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Daniel Cross Nov 03, 2015
The other issue many people have with investing for retirement is understanding how asset allocation works. On the surface, it seems simple: you invest more in riskier high-growth assets, such as stocks, because you’re younger and have more time to recover from down markets. As you get closer to retirement, you slowly shift your focus away from stocks to more conservative investments like bonds.
Of course, understanding how each asset should be split and when to change them can require a bit of legwork and know-how. If you aren’t an investment professional, this process may be intimidating. The financial industry came up with a solution to this problem with target-date mutual funds – a single investment that holds other mutual funds and automatically changes stock/bond allocation according to the target date selected on the fund. It’s designed as a “set it and forget it” investment, but if you invest in one, you might not be getting all the benefits you think you are.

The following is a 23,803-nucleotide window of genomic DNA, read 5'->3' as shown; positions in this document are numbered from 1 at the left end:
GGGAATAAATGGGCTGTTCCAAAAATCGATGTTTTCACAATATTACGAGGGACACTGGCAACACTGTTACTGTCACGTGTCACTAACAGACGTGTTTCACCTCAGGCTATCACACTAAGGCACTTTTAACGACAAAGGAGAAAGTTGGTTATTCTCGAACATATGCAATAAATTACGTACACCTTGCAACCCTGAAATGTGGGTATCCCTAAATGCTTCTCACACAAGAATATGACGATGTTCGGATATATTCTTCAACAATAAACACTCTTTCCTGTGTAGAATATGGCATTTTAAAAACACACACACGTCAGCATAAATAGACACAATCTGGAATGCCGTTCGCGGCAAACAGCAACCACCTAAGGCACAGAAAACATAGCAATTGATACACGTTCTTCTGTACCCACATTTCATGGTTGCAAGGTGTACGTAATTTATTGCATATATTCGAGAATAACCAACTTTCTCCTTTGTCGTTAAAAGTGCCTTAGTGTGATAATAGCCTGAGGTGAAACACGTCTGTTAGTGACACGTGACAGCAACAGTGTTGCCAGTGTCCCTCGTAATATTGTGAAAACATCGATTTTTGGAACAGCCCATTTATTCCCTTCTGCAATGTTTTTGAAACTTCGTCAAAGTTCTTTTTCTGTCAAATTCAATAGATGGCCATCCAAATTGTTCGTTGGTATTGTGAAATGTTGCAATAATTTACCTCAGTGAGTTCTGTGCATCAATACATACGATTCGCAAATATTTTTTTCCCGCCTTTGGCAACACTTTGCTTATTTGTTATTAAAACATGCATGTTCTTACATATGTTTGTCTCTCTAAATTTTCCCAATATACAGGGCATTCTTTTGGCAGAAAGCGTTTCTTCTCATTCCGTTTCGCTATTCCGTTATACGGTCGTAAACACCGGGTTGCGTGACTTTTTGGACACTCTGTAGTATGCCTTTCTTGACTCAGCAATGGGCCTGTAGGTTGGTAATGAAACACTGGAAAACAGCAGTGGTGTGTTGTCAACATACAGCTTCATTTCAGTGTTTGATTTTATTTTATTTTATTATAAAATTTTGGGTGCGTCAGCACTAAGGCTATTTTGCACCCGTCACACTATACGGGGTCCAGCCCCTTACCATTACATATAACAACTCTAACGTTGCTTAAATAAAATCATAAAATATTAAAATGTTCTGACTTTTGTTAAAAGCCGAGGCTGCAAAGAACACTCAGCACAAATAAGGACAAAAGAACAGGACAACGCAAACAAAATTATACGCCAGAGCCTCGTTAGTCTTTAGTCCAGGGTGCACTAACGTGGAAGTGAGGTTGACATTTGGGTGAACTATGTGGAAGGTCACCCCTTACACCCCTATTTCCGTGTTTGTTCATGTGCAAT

Fees also can be an issue in these types of all-in-one investments. Mutual funds already have an expense ratio, or fee, built in for management of the fund. A target-date fund could hold a collection of mutual funds, each with different fees that you can’t control – not to mention the fee associated with the target-date fund itself. In an already conservative fund, these fees can hurt overall returns. If you earn 6% on your investments but the fees add up to 1%, you’re only taking home 5%.
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